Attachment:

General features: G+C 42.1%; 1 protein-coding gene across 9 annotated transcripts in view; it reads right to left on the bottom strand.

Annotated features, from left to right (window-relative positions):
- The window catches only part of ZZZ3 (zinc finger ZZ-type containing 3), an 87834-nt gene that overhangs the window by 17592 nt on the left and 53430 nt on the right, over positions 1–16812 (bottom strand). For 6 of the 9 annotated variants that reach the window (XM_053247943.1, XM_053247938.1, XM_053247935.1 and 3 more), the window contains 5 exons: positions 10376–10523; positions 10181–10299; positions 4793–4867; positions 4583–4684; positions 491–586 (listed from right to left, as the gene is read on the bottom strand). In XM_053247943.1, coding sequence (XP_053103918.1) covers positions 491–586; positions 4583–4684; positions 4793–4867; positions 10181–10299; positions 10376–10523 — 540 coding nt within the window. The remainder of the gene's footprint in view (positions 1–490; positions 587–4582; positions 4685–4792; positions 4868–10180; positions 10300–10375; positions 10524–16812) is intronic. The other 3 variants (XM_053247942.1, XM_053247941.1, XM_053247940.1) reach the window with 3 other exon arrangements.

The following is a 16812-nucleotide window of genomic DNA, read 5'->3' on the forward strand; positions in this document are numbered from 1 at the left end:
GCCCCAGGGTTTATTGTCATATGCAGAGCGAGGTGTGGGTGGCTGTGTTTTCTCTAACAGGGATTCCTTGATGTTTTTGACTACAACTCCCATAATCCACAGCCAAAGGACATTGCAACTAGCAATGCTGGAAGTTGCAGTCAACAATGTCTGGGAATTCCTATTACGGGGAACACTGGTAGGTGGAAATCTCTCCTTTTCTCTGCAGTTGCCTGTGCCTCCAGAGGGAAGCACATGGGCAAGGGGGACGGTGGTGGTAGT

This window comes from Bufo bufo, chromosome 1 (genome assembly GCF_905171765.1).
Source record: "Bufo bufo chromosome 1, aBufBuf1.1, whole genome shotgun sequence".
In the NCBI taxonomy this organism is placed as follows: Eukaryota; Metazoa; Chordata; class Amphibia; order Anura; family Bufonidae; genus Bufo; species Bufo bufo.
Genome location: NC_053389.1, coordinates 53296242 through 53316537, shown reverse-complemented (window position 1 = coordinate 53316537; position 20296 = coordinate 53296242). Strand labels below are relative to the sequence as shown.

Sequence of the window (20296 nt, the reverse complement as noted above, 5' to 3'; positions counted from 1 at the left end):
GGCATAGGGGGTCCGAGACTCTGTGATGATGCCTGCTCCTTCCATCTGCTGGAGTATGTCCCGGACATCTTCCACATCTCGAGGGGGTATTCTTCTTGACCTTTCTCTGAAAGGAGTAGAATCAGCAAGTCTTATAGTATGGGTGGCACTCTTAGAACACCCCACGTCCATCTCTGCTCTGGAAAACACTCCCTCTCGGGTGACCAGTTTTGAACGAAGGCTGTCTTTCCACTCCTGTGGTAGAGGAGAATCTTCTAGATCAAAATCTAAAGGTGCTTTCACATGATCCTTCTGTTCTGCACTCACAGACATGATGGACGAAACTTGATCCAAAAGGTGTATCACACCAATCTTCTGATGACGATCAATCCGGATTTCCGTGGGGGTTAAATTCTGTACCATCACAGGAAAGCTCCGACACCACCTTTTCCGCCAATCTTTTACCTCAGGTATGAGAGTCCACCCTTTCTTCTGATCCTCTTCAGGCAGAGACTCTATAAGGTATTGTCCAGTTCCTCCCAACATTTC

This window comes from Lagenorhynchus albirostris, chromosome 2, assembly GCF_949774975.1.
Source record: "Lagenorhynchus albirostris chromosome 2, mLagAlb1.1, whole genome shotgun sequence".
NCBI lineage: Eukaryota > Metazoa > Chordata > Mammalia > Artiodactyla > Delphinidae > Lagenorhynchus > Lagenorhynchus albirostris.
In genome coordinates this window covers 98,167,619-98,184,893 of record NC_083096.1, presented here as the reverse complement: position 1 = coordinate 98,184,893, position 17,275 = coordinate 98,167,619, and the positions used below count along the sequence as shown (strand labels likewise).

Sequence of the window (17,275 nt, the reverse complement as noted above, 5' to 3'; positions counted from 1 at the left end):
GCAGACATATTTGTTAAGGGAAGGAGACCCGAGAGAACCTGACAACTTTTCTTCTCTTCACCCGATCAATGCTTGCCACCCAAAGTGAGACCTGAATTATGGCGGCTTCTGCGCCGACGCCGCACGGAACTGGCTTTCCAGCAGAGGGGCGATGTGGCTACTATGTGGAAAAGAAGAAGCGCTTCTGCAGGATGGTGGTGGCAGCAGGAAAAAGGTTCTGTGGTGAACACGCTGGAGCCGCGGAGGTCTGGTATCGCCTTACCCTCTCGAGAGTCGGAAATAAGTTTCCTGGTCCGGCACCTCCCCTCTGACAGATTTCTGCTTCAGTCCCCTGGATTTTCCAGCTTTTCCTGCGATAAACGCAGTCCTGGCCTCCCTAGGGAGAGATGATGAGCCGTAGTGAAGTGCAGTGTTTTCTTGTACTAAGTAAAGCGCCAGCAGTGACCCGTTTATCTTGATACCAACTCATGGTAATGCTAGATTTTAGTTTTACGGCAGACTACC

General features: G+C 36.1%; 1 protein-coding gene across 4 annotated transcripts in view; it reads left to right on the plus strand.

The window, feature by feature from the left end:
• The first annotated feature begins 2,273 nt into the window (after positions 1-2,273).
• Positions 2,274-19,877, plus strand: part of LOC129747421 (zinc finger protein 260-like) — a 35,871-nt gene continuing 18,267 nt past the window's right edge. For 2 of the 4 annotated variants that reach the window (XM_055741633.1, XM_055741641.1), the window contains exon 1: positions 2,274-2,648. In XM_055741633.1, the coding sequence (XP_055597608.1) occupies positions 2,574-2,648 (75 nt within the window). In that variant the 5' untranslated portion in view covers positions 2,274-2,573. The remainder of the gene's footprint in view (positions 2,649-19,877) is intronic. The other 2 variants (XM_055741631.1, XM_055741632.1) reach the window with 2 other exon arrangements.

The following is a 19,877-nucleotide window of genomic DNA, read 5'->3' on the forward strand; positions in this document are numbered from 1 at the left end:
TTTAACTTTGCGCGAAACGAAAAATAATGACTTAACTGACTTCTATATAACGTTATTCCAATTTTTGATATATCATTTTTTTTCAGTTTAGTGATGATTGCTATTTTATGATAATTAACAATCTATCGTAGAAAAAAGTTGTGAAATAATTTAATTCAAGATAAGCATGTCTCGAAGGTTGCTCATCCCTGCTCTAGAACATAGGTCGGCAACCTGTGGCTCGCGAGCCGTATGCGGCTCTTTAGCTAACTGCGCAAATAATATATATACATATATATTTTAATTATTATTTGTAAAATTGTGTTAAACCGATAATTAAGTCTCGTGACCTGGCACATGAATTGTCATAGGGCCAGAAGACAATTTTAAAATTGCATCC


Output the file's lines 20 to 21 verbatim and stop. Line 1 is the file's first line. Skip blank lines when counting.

• The first annotated feature begins 2,273 nt into the window (after positions 1-2,273).
• Positions 2,274-19,877, plus strand: part of LOC129747421 (zinc finger protein 260-like) — a 35,871-nt gene continuing 18,267 nt past the window's right edge. For 2 of the 4 annotated variants that reach the window (XM_055741633.1, XM_055741641.1), the window contains exon 1: positions 2,274-2,648. In XM_055741633.1, the coding sequence (XP_055597608.1) occupies positions 2,574-2,648 (75 nt within the window). In that variant the 5' untranslated portion in view covers positions 2,274-2,573. The remainder of the gene's footprint in view (positions 2,649-19,877) is intronic. The other 2 variants (XM_055741631.1, XM_055741632.1) reach the window with 2 other exon arrangements.